Is Paying for Netflix Worth It in a Post-Password Sharing World?

Netflix account sharing is over – what next?! The king of streaming services is finally enacting its "no password sharing" manifesto, which signals another potential monthly cost for thousands of people worldwide. So it begs the question: Do you consider your streaming services a valuable spend, or a pointless expense?

In case you hadn’t heard, Netflix has begun implementing the end of password sharing for its streaming service. That’s right, you can finally delete the message thread with your ex. The days of scabbing off their logins are over. As the streaming giant begins its rollout of what has to be the greatest dog act of all time, many of us are left wondering — is Netflix even worth it? 

Who will pay now that Netflix account sharing is banned?

Password sharing has become ubiquitous with content streaming. We can all admit to fanging our password out to mates or family at some point, and maybe you’ve even got a strategic sharing setup going on to spread the cost of the best streaming services.

Netflix now stipulates that accounts can only be shared within households, which means if you want your own login, you’ll need to pay for it yourself. It remains to be seen how many users will succumb to Netflix’s demands, but as the rollout continues, it’ll be interesting to see whether those who have lost second-hand access end up signing up for their own account.

It’s time to audit your streaming services

Netflix’s midlife crisis serves as an important reminder to consider whether you’re actually getting the use out of your streaming services. What began as one or two subscriptions has spun into a smorgasbord of content hubs, each pocketing a monthly fee out of your hard-won cash.

While Netflix and its peers might have seemed like the central force of the earth during lockdown or when you were laid up in bed with the flu, it’s worth asking yourself how often you’re actually using all these services.

Are we victims of membership models?

Streaming businesses love membership models because it means recurring revenue. This allows them to have greater visibility over potential future income. And sure, when they’re pumping out new content that we have access to, it makes sense that we pay for that.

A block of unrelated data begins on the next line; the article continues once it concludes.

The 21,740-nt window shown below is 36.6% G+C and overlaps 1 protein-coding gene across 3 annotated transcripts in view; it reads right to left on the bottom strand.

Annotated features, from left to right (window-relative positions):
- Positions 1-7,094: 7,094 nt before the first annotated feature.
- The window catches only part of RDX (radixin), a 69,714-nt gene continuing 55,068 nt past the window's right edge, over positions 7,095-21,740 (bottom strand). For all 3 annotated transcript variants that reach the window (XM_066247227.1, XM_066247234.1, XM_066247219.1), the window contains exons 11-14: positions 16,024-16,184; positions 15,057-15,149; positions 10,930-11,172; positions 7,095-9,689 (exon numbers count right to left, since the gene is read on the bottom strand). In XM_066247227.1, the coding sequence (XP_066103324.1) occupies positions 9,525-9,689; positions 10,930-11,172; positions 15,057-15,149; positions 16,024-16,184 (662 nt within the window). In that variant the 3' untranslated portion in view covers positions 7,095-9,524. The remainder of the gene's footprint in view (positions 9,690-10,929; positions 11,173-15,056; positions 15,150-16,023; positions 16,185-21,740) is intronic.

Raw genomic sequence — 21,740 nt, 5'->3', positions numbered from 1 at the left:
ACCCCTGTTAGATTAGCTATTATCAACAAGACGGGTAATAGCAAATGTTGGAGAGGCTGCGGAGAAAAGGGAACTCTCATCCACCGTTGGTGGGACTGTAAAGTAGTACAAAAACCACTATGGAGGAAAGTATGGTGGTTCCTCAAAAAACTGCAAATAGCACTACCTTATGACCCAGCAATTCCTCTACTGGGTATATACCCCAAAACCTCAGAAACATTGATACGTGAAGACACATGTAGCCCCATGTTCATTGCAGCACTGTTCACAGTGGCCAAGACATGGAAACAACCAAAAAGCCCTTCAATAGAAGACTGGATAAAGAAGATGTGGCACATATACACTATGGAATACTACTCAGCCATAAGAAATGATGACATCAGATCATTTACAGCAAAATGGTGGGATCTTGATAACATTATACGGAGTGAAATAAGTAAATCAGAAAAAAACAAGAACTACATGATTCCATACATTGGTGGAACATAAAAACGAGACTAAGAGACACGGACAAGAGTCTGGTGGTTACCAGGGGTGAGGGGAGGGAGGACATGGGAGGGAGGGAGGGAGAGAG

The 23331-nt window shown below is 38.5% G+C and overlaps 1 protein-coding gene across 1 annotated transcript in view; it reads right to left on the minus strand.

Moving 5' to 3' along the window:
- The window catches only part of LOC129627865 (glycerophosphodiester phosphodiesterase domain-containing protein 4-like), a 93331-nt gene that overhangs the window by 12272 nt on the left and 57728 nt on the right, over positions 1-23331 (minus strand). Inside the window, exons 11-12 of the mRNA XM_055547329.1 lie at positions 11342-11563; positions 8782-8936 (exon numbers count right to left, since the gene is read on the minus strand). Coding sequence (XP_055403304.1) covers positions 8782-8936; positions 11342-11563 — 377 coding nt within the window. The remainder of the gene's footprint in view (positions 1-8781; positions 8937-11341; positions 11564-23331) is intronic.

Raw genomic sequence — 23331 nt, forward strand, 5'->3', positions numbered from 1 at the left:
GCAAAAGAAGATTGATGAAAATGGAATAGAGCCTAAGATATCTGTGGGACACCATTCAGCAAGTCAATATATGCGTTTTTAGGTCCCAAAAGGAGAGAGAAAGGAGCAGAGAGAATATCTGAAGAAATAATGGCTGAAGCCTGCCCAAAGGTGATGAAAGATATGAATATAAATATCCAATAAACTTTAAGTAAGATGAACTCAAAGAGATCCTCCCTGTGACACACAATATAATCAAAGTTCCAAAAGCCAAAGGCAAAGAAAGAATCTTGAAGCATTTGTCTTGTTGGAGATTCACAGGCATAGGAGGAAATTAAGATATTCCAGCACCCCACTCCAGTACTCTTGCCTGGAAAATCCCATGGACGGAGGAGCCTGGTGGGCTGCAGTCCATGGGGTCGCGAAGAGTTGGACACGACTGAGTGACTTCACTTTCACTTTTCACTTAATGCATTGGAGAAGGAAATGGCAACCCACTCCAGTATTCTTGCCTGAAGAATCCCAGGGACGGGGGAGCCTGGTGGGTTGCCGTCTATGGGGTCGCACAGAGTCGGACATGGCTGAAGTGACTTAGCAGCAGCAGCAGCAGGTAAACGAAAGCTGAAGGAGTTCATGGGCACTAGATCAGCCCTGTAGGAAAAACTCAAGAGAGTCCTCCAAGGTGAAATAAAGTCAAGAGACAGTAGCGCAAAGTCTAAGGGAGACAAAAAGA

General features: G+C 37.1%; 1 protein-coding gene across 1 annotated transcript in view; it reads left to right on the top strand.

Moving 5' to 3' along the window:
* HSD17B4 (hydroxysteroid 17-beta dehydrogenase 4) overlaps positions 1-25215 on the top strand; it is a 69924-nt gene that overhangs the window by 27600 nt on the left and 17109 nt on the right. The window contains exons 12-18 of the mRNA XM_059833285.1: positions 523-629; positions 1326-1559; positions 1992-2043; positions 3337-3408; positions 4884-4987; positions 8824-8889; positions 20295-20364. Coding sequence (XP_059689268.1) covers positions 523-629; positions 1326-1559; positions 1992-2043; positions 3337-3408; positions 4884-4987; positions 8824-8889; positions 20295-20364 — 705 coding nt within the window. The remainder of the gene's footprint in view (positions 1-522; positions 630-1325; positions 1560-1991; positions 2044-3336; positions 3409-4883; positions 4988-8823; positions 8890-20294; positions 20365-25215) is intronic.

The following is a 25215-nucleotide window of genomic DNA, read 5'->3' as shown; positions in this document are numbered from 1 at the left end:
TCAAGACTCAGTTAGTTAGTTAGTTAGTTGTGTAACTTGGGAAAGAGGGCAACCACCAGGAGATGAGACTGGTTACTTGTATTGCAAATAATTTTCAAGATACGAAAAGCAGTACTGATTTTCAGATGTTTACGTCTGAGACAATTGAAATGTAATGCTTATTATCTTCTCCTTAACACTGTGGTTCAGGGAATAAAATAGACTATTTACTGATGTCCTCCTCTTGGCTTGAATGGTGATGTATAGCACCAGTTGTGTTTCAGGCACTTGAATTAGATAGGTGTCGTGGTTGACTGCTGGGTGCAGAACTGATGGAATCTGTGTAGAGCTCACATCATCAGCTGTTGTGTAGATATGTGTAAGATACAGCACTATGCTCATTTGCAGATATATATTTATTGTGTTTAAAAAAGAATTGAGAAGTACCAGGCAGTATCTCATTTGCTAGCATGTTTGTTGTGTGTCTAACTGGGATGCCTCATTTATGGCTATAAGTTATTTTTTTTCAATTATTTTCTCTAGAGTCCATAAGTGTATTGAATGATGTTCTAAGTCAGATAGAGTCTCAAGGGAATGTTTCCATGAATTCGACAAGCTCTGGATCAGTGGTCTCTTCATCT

But has it gone too far? And how much revenue is a result of users simply ignoring their subscription or forgetting they’re even paying for it?

You know the routine. You sign up again because there’s a show you want to watch. You say you’ll cancel it, but you don’t because you’ve got that weekend away coming up, so you say you’ll cancel it after that, but you forget. And suddenly it’s four years later, and you can’t face canceling because you’ve gotten so used to having the option.

How to detox your streaming expenses

With the cost of living rising, it’s time to be ruthless with our streaming services. Here are some ways you can audit and optimize your streaming expenses:

  • Keep a streaming services log. We know, it sounds kinda silly, but seriously. Get clear on how often you’re actually using your streaming services. 
  • Consider being strategic with your bingeing. Love to devour a new series of Love Is Blind on Netflix but also love Ted Lasso on Apple TV? Try subscribing to just one service per month. Strategically binge what’s dropped, then cancel and switch for another one. It’s a bit of extra admin, but it could save you a big buck.
  • Review your streaming services transactions. Are you even sure which you’re still paying for? You can tag these transactions in your PocketSmith dashboard or categorize them together and monitor where your money is going.
  • Make sure you’re sharing the load with friends, housemates, or family members. Netflix might have canned password sharing, but other services haven’t yet followed suit. Take this as a reminder to check that you’re not footing the bill for all your mate’s subscriptions. Either assign each person a service to pay for or divvy up the total bill you’re paying to make it fair.

Emma Edwards Profile Image

Emma Edwards is a finance copywriter and blogger, on a mission to humanize the financial services industry by creating meaningful content that’s accessible and empowering. You’ll find her penning money tips at her blog, The Broke Generation, sharing financial insights on Instagram, or injecting life into content for her business clients. 

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